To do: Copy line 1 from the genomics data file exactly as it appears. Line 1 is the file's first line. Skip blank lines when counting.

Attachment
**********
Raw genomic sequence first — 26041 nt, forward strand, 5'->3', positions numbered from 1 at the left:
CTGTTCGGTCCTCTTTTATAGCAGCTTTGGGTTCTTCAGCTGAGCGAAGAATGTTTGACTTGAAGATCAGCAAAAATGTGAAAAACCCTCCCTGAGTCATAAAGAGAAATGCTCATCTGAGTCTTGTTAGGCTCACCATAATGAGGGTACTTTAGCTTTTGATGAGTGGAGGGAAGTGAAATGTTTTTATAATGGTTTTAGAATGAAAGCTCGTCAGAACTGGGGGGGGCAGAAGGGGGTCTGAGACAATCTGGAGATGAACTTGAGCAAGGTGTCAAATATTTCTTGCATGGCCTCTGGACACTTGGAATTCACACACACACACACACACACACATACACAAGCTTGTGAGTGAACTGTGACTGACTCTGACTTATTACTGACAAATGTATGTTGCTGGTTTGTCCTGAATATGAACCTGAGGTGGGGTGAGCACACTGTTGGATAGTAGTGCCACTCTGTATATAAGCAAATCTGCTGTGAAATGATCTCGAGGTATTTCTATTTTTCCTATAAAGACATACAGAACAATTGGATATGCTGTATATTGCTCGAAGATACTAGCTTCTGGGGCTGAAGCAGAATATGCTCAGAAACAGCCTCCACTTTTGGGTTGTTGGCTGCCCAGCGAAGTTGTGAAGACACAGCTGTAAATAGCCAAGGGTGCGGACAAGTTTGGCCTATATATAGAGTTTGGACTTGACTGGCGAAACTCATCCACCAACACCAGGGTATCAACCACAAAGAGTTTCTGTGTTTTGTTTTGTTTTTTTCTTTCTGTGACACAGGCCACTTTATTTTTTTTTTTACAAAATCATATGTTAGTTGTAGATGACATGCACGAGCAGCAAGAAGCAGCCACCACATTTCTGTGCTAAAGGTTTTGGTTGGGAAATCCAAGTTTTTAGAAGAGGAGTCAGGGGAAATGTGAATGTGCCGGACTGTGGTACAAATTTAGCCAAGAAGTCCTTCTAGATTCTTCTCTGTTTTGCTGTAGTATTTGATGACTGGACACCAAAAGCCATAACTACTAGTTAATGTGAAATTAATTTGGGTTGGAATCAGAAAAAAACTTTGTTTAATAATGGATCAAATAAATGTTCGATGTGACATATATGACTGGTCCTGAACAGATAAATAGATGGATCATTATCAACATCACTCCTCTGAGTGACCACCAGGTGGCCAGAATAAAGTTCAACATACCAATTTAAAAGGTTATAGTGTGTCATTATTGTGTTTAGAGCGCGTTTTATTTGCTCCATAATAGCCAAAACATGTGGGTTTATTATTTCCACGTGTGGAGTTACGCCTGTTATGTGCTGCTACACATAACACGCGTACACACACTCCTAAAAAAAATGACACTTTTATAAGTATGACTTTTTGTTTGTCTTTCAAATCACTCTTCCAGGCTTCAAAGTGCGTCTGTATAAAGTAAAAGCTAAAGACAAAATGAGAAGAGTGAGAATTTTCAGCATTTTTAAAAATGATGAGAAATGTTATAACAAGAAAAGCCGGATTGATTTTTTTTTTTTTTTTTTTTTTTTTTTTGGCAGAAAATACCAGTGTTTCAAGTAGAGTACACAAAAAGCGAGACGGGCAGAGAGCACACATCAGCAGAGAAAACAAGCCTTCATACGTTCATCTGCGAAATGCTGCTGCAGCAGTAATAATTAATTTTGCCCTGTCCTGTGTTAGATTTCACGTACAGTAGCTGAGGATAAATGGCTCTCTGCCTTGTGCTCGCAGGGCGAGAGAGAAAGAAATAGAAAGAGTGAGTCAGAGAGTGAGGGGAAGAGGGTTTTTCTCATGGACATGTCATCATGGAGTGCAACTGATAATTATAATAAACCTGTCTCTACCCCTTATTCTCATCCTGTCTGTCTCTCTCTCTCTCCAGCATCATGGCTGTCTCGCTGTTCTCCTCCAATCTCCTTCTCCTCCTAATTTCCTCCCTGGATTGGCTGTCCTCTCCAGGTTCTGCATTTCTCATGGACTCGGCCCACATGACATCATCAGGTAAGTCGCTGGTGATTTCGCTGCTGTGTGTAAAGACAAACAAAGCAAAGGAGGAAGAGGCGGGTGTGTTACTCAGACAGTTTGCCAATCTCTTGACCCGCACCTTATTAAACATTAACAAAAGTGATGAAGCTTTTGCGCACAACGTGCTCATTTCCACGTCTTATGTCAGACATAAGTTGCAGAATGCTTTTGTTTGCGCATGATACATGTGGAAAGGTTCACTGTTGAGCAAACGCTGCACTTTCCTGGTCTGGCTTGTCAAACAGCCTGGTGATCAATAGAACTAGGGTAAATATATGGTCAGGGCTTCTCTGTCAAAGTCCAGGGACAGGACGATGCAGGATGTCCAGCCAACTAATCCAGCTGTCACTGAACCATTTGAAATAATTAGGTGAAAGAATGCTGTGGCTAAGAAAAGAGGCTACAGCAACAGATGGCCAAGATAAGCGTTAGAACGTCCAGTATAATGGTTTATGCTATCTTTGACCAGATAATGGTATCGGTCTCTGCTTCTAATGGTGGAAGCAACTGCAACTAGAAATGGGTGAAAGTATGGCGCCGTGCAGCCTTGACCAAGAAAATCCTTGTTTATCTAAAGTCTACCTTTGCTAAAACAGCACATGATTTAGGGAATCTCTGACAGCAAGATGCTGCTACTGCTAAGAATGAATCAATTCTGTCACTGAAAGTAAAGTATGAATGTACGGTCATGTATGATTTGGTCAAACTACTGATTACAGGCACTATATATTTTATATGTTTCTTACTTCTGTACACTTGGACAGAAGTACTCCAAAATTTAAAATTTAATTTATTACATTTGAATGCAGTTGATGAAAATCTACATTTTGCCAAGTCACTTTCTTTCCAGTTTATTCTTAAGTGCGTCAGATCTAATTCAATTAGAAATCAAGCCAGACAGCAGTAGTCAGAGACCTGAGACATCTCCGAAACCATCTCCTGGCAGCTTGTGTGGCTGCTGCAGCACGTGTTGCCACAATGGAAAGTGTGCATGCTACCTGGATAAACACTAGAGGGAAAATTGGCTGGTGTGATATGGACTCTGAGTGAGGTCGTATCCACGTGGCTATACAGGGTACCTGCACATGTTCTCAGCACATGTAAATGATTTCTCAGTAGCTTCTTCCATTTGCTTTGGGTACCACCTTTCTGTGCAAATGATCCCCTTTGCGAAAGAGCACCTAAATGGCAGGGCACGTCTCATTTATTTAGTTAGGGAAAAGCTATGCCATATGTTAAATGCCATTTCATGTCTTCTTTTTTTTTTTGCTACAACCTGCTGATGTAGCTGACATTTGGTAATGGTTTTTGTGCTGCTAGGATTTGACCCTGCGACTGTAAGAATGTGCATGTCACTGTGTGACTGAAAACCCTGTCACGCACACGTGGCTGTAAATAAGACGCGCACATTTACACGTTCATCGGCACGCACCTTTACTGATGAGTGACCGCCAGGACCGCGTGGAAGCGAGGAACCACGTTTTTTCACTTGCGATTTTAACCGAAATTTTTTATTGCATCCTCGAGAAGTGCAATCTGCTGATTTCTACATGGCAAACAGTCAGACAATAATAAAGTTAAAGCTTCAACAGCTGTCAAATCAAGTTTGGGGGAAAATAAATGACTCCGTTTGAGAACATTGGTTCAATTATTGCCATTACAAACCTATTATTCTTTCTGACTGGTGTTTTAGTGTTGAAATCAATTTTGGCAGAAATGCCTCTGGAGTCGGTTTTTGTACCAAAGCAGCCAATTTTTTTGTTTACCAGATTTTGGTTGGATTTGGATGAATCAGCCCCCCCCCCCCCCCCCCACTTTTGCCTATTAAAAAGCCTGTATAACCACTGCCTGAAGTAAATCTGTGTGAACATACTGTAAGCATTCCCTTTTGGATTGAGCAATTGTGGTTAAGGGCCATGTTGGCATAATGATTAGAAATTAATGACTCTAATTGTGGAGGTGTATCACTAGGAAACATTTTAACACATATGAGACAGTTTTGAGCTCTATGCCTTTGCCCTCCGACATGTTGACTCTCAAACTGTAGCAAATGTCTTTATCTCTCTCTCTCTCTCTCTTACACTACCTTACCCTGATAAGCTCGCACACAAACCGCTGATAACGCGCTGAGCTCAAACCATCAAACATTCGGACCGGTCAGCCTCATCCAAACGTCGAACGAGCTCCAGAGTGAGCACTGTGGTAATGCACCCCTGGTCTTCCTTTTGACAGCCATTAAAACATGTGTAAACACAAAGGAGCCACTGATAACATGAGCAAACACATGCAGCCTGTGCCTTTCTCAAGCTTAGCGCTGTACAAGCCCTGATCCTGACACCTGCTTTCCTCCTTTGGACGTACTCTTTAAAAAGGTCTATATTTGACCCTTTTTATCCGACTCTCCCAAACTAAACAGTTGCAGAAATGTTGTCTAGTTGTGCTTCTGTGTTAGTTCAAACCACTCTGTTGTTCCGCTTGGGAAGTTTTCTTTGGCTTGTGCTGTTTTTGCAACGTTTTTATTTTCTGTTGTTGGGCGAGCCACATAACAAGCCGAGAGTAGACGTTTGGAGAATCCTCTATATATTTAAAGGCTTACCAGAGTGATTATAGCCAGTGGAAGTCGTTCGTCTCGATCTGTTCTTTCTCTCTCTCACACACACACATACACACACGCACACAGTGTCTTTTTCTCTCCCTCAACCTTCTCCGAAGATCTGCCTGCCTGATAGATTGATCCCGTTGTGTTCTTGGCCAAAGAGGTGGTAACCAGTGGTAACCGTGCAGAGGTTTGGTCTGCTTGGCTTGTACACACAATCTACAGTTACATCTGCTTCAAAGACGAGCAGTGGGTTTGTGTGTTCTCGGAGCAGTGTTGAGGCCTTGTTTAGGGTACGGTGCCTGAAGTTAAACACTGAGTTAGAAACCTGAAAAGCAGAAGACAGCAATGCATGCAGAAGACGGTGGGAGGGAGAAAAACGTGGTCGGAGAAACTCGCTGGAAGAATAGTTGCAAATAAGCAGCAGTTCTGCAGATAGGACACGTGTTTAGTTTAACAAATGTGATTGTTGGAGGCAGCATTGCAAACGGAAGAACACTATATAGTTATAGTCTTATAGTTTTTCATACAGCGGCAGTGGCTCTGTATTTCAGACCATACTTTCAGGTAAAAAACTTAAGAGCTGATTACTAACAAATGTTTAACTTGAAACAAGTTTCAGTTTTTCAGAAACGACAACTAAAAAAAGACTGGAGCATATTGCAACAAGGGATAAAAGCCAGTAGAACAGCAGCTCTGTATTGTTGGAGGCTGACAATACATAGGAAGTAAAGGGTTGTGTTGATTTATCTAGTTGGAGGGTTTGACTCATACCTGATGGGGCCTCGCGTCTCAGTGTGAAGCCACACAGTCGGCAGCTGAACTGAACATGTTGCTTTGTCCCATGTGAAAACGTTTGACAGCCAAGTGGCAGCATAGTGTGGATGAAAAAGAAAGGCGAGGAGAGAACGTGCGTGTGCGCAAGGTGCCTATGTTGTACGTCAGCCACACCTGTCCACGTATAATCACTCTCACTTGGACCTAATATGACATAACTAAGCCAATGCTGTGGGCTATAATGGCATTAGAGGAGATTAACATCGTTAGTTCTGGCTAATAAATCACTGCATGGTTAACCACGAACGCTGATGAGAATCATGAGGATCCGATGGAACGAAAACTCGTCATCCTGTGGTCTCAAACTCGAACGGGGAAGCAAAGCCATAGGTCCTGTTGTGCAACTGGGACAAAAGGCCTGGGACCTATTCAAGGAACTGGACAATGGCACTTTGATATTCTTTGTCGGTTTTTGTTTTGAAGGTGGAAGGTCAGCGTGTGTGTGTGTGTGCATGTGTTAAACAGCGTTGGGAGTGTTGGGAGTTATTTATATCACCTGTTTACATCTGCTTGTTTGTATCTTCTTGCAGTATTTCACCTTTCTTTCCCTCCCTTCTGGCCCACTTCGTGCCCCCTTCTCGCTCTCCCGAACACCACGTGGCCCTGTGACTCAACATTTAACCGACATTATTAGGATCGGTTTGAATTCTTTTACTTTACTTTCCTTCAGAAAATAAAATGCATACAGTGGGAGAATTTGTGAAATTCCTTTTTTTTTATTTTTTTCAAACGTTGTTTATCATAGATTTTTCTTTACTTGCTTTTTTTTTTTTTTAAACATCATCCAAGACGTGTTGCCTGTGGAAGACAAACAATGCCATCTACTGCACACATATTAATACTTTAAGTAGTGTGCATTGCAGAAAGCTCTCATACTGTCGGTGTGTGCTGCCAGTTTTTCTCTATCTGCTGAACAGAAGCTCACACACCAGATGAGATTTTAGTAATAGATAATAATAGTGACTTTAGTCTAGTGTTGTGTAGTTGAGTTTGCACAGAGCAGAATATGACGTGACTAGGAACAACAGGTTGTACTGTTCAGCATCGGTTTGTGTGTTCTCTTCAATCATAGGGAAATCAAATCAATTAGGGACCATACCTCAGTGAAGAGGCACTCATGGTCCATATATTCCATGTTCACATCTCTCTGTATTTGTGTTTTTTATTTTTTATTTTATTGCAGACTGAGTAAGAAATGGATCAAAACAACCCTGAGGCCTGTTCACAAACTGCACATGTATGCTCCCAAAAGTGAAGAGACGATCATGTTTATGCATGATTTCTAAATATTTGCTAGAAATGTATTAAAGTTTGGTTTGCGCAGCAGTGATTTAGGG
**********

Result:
Raw genomic sequence first — 26041 nt, forward strand, 5'->3', positions numbered from 1 at the left: